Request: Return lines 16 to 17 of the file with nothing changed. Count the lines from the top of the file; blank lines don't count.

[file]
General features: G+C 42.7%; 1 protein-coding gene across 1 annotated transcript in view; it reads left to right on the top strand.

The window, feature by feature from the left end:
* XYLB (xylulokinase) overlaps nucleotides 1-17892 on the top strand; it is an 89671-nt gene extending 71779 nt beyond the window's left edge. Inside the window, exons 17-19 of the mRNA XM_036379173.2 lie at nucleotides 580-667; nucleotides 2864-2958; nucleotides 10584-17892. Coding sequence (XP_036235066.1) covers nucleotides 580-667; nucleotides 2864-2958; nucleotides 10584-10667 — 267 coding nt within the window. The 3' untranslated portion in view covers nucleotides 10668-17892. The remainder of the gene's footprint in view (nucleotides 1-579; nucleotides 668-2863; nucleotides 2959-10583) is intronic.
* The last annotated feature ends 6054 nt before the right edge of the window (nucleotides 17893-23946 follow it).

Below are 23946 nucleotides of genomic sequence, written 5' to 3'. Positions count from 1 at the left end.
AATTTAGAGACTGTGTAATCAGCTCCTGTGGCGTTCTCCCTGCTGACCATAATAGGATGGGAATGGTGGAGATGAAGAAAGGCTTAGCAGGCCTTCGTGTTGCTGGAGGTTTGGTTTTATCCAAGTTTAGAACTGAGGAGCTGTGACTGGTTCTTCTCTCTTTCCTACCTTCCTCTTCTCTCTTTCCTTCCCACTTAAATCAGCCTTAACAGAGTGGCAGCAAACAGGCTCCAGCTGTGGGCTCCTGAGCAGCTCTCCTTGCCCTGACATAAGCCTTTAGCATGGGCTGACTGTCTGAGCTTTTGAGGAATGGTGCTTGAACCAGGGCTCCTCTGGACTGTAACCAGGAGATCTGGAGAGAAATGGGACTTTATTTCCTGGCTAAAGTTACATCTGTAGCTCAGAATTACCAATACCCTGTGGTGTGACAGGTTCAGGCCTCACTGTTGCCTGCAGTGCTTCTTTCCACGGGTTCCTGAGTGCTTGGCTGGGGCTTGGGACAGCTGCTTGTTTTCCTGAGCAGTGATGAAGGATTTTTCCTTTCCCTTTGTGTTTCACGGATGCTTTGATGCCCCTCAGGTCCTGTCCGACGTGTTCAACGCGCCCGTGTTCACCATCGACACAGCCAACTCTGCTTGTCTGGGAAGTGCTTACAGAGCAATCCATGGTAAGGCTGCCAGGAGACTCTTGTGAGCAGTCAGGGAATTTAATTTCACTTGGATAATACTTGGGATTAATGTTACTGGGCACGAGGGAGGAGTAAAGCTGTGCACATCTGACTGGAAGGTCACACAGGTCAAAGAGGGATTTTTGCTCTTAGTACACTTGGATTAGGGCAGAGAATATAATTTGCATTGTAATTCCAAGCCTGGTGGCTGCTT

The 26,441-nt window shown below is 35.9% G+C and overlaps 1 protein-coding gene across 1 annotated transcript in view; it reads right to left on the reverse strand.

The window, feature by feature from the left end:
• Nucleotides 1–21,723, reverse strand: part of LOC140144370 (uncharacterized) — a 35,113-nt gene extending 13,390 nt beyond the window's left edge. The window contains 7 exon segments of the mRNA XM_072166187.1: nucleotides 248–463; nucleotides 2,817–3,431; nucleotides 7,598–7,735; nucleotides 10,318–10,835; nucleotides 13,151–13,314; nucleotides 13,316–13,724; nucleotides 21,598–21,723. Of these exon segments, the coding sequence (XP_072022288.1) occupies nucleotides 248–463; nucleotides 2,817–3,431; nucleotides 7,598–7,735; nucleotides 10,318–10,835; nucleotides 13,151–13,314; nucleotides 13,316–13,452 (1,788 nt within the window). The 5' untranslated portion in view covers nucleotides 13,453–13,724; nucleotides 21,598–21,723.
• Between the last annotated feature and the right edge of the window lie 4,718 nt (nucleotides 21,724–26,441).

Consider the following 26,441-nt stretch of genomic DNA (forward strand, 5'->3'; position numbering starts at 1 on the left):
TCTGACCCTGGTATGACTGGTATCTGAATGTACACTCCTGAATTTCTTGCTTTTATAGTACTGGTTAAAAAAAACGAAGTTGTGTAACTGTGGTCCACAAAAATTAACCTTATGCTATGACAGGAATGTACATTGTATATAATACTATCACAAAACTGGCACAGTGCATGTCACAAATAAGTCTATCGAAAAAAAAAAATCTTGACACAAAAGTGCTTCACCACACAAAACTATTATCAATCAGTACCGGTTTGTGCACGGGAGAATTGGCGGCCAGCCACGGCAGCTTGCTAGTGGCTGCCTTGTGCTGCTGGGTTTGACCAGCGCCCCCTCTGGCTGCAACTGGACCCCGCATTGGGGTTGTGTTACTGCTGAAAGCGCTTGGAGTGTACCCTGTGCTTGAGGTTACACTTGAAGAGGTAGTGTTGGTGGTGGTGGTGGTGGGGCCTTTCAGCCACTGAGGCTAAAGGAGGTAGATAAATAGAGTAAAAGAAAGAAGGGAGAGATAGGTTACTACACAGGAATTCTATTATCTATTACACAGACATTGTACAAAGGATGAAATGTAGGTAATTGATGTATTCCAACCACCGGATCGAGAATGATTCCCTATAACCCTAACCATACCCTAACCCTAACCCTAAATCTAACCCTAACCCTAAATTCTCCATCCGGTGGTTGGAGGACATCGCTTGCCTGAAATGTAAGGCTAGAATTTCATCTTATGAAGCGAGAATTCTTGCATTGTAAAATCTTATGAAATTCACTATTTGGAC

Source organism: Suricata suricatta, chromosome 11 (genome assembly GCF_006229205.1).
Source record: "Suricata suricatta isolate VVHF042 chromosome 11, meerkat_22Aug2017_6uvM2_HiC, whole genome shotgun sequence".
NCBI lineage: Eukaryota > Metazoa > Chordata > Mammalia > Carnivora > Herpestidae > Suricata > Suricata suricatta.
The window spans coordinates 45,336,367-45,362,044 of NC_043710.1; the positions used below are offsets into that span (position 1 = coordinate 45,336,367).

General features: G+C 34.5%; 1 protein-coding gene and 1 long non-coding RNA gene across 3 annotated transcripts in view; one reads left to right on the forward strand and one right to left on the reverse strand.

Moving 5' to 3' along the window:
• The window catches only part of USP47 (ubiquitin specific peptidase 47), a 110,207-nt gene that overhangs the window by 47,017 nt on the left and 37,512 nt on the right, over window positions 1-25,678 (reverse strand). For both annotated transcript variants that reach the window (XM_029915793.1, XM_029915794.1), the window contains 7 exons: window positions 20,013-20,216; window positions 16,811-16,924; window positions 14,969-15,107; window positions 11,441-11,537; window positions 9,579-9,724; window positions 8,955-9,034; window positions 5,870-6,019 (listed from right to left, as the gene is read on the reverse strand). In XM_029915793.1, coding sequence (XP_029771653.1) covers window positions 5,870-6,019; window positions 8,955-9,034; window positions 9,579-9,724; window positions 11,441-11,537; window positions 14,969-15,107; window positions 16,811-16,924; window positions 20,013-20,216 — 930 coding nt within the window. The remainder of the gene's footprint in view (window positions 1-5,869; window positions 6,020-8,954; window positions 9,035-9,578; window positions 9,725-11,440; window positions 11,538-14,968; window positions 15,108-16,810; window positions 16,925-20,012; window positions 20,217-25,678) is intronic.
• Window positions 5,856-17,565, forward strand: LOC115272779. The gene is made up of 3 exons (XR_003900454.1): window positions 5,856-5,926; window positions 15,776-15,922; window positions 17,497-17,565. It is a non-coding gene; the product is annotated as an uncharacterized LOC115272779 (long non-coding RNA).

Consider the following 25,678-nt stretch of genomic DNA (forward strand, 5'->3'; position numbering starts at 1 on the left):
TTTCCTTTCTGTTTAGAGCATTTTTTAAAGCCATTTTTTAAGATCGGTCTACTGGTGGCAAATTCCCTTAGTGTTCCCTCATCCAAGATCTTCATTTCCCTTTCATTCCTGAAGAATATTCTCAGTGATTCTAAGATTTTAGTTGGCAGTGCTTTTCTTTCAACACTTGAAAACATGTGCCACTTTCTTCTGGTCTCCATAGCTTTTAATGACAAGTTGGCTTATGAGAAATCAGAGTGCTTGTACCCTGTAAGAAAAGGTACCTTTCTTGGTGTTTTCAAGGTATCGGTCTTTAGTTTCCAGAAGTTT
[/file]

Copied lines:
The window spans coordinates 45,336,367-45,362,044 of NC_043710.1; the positions used below are offsets into that span (position 1 = coordinate 45,336,367).

General features: G+C 34.5%; 1 protein-coding gene and 1 long non-coding RNA gene across 3 annotated transcripts in view; one reads left to right on the forward strand and one right to left on the reverse strand.